i am, however, reluctant to instantly slam the idea. the Blade Runner universe is an interesting proposition for a new visit. in the film, after all, we did only get a brief glimpse of a fascinating, perhaps more likely than we could ever possibly have expected, future. here, for what it's worth, are the thoughts and ideas on how a Blade Runner sequel could work which spring to my mind.


only one person absolutely needs to return from the original film......

and that's the composer, Vangelis.





there are many, many aspects as to why Blade Runner move from box office failure to one of the most celebrated films in history, and few are as striking as the music for the film. when Michael Mann attempted his ill-fated, frankly awful film version of TV show Miami Vice a big warning sign to him should have been that Jan Hammer refused to allow the music he composed for the show to appear on the film as "the film seems to have nothing to do with the TV show.". Blade Runner without the astonishing soundtrack created by Vangelis is not Blade Runner. if he cannot be inspired to create a new soundtrack, or at the least allow them to use elements of the one he created, then the project should grind to a halt there and then.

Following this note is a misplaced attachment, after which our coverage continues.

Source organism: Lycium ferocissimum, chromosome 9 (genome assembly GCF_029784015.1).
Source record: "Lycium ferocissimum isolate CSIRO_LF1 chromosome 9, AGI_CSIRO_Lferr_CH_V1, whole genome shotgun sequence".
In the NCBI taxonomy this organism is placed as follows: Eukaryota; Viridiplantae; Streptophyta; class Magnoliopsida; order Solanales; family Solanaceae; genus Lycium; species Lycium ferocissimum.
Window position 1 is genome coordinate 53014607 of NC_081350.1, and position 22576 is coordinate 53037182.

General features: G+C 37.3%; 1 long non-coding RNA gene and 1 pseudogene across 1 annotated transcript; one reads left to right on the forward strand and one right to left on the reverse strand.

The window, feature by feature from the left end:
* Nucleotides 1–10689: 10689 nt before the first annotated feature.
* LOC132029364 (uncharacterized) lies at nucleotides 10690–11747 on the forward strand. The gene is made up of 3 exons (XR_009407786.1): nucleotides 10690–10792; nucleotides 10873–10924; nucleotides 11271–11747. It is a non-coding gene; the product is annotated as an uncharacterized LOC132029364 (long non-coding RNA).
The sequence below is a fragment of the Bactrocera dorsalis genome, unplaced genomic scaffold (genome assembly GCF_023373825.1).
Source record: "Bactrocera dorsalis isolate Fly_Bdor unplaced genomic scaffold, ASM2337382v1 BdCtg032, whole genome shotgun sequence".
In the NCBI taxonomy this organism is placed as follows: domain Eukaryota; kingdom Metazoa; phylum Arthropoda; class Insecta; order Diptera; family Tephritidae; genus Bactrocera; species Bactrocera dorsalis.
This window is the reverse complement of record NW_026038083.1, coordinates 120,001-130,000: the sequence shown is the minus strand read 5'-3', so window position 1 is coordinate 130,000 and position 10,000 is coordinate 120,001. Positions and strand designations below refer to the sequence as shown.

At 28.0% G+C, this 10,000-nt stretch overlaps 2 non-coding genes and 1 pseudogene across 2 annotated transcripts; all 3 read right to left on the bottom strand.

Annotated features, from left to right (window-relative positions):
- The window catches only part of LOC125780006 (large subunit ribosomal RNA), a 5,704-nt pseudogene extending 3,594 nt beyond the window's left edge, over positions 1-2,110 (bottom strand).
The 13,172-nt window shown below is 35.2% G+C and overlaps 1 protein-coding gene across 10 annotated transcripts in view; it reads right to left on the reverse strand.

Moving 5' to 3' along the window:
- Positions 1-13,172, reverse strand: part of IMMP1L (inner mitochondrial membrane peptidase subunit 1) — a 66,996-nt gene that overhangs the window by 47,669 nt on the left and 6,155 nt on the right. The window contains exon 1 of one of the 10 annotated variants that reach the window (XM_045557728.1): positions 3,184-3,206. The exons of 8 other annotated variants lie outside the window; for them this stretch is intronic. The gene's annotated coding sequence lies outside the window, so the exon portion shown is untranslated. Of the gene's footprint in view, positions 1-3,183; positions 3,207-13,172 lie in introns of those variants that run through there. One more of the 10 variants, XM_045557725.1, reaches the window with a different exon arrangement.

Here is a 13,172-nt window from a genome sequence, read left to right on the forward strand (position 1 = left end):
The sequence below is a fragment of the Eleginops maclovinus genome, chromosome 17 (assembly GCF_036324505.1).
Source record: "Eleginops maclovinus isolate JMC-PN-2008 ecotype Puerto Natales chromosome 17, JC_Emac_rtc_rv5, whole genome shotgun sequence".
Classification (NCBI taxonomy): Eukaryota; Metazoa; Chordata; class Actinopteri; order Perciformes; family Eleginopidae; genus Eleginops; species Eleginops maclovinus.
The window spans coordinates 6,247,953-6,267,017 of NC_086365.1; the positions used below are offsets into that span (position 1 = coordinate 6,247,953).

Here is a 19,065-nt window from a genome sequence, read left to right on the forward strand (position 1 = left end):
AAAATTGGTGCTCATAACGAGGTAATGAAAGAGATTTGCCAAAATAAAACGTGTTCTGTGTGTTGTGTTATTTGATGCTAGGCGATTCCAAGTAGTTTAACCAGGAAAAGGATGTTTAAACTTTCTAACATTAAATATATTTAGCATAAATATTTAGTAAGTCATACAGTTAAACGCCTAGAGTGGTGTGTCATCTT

you have a choice of three directors only.....

of the film directors working at present, here are the three who could pull of a not only acceptable but probably exceptional sequel to Blade Runner : Christopher Nolan, Duncan Jones and David Fincher. all three have a name for handling films with high expectations, that are character driven whilst also hosting some incredible, dazzling special effects and, perhaps of particular importance, having the trust and respect of the vast majority of the target audience for this film.

the temptation to bring Sir Ridley Scott back must be fought. the "messy" way in which he has handled the idea of doing another Alien film (he has no idea if it would be a prequel or sequel, he claims that it will "certainly be in 3D" despite having no idea what it would be) and the fact that he has "thought" about a sequel for Blade Runner for some four years and hasn't quite come up with anything suggests that he's just going to tarnish all that he did with the first film if allowed another go. there's also the likelihood that, stung by the relative box office failure at the time (it did go on to make huge amounts of cash over the last 30 or so years), he might try to "right a wrong" in his mind and go for a more commercial movie. not that there's anything wrong with films making money at all, but every now and then sometimes the box office doesn't matter when compared to the name and reputation of those invovled.